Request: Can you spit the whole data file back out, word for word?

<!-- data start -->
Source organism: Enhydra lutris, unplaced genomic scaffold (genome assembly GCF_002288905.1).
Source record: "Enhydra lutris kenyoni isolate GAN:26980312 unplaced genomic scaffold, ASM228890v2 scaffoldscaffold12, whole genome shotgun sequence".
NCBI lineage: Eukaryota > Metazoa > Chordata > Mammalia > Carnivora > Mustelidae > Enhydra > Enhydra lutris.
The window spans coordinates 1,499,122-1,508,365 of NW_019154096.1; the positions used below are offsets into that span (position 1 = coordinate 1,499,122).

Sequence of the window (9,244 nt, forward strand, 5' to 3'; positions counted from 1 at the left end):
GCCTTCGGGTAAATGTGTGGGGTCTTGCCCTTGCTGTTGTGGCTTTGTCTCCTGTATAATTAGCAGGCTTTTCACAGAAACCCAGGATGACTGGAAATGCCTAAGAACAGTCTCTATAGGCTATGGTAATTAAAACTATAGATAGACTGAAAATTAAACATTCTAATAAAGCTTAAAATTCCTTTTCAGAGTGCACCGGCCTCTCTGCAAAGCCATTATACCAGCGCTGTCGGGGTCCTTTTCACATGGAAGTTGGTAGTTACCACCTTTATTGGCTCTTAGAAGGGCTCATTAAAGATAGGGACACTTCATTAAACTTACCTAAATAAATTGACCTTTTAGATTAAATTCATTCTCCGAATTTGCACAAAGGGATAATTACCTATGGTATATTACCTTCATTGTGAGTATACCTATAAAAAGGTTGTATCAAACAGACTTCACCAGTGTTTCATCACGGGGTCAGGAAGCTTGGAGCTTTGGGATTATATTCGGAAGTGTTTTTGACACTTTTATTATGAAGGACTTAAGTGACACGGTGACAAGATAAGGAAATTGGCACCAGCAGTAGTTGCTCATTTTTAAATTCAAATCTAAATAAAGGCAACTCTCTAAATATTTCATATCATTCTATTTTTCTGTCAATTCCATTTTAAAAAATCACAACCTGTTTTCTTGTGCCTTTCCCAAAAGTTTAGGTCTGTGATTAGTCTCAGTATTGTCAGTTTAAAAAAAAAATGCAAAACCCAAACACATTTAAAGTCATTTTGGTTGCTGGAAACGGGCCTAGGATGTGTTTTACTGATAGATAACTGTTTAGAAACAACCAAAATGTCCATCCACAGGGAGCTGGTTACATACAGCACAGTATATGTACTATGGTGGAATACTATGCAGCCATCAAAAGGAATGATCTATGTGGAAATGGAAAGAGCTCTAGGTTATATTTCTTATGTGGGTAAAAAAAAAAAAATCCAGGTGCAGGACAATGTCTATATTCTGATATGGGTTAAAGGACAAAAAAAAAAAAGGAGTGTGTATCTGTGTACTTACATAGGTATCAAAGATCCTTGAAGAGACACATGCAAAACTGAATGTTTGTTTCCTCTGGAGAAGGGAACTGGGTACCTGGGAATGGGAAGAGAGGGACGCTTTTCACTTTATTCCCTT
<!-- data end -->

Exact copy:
Source organism: Enhydra lutris, unplaced genomic scaffold (genome assembly GCF_002288905.1).
Source record: "Enhydra lutris kenyoni isolate GAN:26980312 unplaced genomic scaffold, ASM228890v2 scaffoldscaffold12, whole genome shotgun sequence".
NCBI lineage: Eukaryota > Metazoa > Chordata > Mammalia > Carnivora > Mustelidae > Enhydra > Enhydra lutris.
The window spans coordinates 1,499,122-1,508,365 of NW_019154096.1; the positions used below are offsets into that span (position 1 = coordinate 1,499,122).

Sequence of the window (9,244 nt, forward strand, 5' to 3'; positions counted from 1 at the left end):
GCCTTCGGGTAAATGTGTGGGGTCTTGCCCTTGCTGTTGTGGCTTTGTCTCCTGTATAATTAGCAGGCTTTTCACAGAAACCCAGGATGACTGGAAATGCCTAAGAACAGTCTCTATAGGCTATGGTAATTAAAACTATAGATAGACTGAAAATTAAACATTCTAATAAAGCTTAAAATTCCTTTTCAGAGTGCACCGGCCTCTCTGCAAAGCCATTATACCAGCGCTGTCGGGGTCCTTTTCACATGGAAGTTGGTAGTTACCACCTTTATTGGCTCTTAGAAGGGCTCATTAAAGATAGGGACACTTCATTAAACTTACCTAAATAAATTGACCTTTTAGATTAAATTCATTCTCCGAATTTGCACAAAGGGATAATTACCTATGGTATATTACCTTCATTGTGAGTATACCTATAAAAAGGTTGTATCAAACAGACTTCACCAGTGTTTCATCACGGGGTCAGGAAGCTTGGAGCTTTGGGATTATATTCGGAAGTGTTTTTGACACTTTTATTATGAAGGACTTAAGTGACACGGTGACAAGATAAGGAAATTGGCACCAGCAGTAGTTGCTCATTTTTAAATTCAAATCTAAATAAAGGCAACTCTCTAAATATTTCATATCATTCTATTTTTCTGTCAATTCCATTTTAAAAAATCACAACCTGTTTTCTTGTGCCTTTCCCAAAAGTTTAGGTCTGTGATTAGTCTCAGTATTGTCAGTTTAAAAAAAAAATGCAAAACCCAAACACATTTAAAGTCATTTTGGTTGCTGGAAACGGGCCTAGGATGTGTTTTACTGATAGATAACTGTTTAGAAACAACCAAAATGTCCATCCACAGGGAGCTGGTTACATACAGCACAGTATATGTACTATGGTGGAATACTATGCAGCCATCAAAAGGAATGATCTATGTGGAAATGGAAAGAGCTCTAGGTTATATTTCTTATGTGGGTAAAAAAAAAAAAATCCAGGTGCAGGACAATGTCTATATTCTGATATGGGTTAAAGGACAAAAAAAAAAAAGGAGTGTGTATCTGTGTACTTACATAGGTATCAAAGATCCTTGAAGAGACACATGCAAAACTGAATGTTTGTTTCCTCTGGAGAAGGGAACTGGGTACCTGGGAATGGGAAGAGAGGGACGCTTTTCACTTTATTCCCTT